Case 1 -
Low-Grade Mullerian Adenosarcoma Arising in Hepatic Endometriosis
Charles V. Biscotti
Cleveland Clinic Foundation
Click on each slide thumbnail image for an enlarged view
A 51-year-old presented for resection of a hepatic endometrioma diagnosed by tissue biopsy three years
prior. At that time, she had a significant response to leuprolide acetate: however, the mass recurred
approximately 2.5 years after discontinuing monthly injections. Repeat tissue biopsy was again
interpreted as endometriosis. This time, the patient had a poor response to leuprolide acetate. A
10x12x1.5 c.m. mass was excised.
Case 1 - Figure 1 - A variably thick capsule of soft tissue surrounds a central cavity containing blood clot and hemorrhagic soft tissue.
Case 1 - Figure 2 - Some of the periphery of the mass has endometrial tissue (left) a relatively hypocellular fibrous zone (center) and liver tissue (right).
Case 1 - Figure 3 - In this field, hypocellular fibrous stroma surrounds endometrial glands of varying size and shape.
Case 1 - Figure 4 - Some of the mass has more crowded and abnormally shaped endometrial glands surrounded by a more cellular stroma.
Case 1 - Figure 5 - This field represents an area of greatest stromal cellularity.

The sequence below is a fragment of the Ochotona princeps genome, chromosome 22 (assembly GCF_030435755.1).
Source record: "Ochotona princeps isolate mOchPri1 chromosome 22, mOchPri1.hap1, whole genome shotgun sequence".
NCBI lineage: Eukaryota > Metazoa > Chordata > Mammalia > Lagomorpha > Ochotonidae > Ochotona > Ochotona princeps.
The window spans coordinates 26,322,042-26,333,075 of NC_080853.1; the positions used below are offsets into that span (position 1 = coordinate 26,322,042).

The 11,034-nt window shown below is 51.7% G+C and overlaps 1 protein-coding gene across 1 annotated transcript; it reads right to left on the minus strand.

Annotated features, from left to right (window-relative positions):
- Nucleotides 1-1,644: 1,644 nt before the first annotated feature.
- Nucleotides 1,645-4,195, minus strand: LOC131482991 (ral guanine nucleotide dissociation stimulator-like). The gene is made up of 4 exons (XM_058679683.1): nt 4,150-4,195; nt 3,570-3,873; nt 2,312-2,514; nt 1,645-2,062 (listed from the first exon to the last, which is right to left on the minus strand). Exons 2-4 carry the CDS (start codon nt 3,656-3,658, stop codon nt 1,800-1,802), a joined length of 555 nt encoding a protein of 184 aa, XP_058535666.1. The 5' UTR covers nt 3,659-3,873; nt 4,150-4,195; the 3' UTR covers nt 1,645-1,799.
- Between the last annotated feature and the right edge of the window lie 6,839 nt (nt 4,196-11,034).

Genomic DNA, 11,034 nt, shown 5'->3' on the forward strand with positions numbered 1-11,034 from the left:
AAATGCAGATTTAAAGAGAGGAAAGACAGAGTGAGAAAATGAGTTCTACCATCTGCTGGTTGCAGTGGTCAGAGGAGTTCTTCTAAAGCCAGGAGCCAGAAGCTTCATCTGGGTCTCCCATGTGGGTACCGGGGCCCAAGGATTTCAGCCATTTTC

Low-Grade Mullerian Adenosarcoma Arising in Hepatic Endometriosis
Gross and Microscopic Examination
The mass presented grossly as a partially collapsed 10 x 12 x 1.5 cm cyst with an indurated reddish
gray capsule surrounding focally necrotic hemorrhagic soft tissue. Histologically, the capsule included
variably cellular fibrosis tissue and portions of diaphragm, liver capsule and hepatic parenchyma.
Centrally, the mass consisted of a variably cellular stroma, resembling a mixture of fibrous tissue and
endometrial stroma surrounding endometrial glands. The endometrial glandular architecture varied
including foci with crowded complex abnormally configured glands characteristic of complex endometrial
hyperplasia. The glandular epithelium lacked cytologic atypia. Stromal cellularity varied with much of
the tissue composed of relatively hypocellular fibrous stroma. A minor component had moderate and
focally marked stromal hypercellularity. Scattered inconspicuous foci of periglandular stromal
hypercellularity were identified along with intraglandular stromal protrusions imparting a phyllodes